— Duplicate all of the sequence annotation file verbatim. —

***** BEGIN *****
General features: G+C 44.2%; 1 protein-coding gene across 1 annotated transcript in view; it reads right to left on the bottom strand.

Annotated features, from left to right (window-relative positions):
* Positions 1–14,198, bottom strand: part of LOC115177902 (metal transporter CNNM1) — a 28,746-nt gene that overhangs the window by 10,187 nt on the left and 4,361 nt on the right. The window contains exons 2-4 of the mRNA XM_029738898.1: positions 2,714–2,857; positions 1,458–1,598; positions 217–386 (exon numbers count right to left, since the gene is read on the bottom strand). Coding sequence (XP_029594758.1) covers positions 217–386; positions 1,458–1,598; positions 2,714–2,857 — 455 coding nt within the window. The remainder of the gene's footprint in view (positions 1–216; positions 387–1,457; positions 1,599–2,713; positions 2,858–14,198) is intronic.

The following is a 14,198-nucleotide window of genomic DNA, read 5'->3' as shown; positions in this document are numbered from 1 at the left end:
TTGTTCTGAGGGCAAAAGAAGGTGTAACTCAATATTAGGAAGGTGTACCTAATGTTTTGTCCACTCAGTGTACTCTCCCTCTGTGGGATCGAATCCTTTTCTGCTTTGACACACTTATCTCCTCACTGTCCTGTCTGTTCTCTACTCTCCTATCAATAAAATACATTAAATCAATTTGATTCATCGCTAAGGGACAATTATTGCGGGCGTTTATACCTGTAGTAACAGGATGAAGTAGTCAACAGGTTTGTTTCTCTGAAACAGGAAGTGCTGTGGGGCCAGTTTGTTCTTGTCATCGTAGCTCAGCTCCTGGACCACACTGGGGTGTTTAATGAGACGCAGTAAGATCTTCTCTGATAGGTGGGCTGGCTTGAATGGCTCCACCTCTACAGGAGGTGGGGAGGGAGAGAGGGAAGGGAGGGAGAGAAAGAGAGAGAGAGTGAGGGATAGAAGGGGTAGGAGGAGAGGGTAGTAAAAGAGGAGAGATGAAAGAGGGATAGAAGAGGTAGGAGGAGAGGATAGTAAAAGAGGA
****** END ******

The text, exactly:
General features: G+C 44.2%; 1 protein-coding gene across 1 annotated transcript in view; it reads right to left on the bottom strand.

Annotated features, from left to right (window-relative positions):
* Positions 1–14,198, bottom strand: part of LOC115177902 (metal transporter CNNM1) — a 28,746-nt gene that overhangs the window by 10,187 nt on the left and 4,361 nt on the right. The window contains exons 2-4 of the mRNA XM_029738898.1: positions 2,714–2,857; positions 1,458–1,598; positions 217–386 (exon numbers count right to left, since the gene is read on the bottom strand). Coding sequence (XP_029594758.1) covers positions 217–386; positions 1,458–1,598; positions 2,714–2,857 — 455 coding nt within the window. The remainder of the gene's footprint in view (positions 1–216; positions 387–1,457; positions 1,599–2,713; positions 2,858–14,198) is intronic.

The following is a 14,198-nucleotide window of genomic DNA, read 5'->3' as shown; positions in this document are numbered from 1 at the left end:
TTGTTCTGAGGGCAAAAGAAGGTGTAACTCAATATTAGGAAGGTGTACCTAATGTTTTGTCCACTCAGTGTACTCTCCCTCTGTGGGATCGAATCCTTTTCTGCTTTGACACACTTATCTCCTCACTGTCCTGTCTGTTCTCTACTCTCCTATCAATAAAATACATTAAATCAATTTGATTCATCGCTAAGGGACAATTATTGCGGGCGTTTATACCTGTAGTAACAGGATGAAGTAGTCAACAGGTTTGTTTCTCTGAAACAGGAAGTGCTGTGGGGCCAGTTTGTTCTTGTCATCGTAGCTCAGCTCCTGGACCACACTGGGGTGTTTAATGAGACGCAGTAAGATCTTCTCTGATAGGTGGGCTGGCTTGAATGGCTCCACCTCTACAGGAGGTGGGGAGGGAGAGAGGGAAGGGAGGGAGAGAAAGAGAGAGAGAGTGAGGGATAGAAGGGGTAGGAGGAGAGGGTAGTAAAAGAGGAGAGATGAAAGAGGGATAGAAGAGGTAGGAGGAGAGGATAGTAAAAGAGGA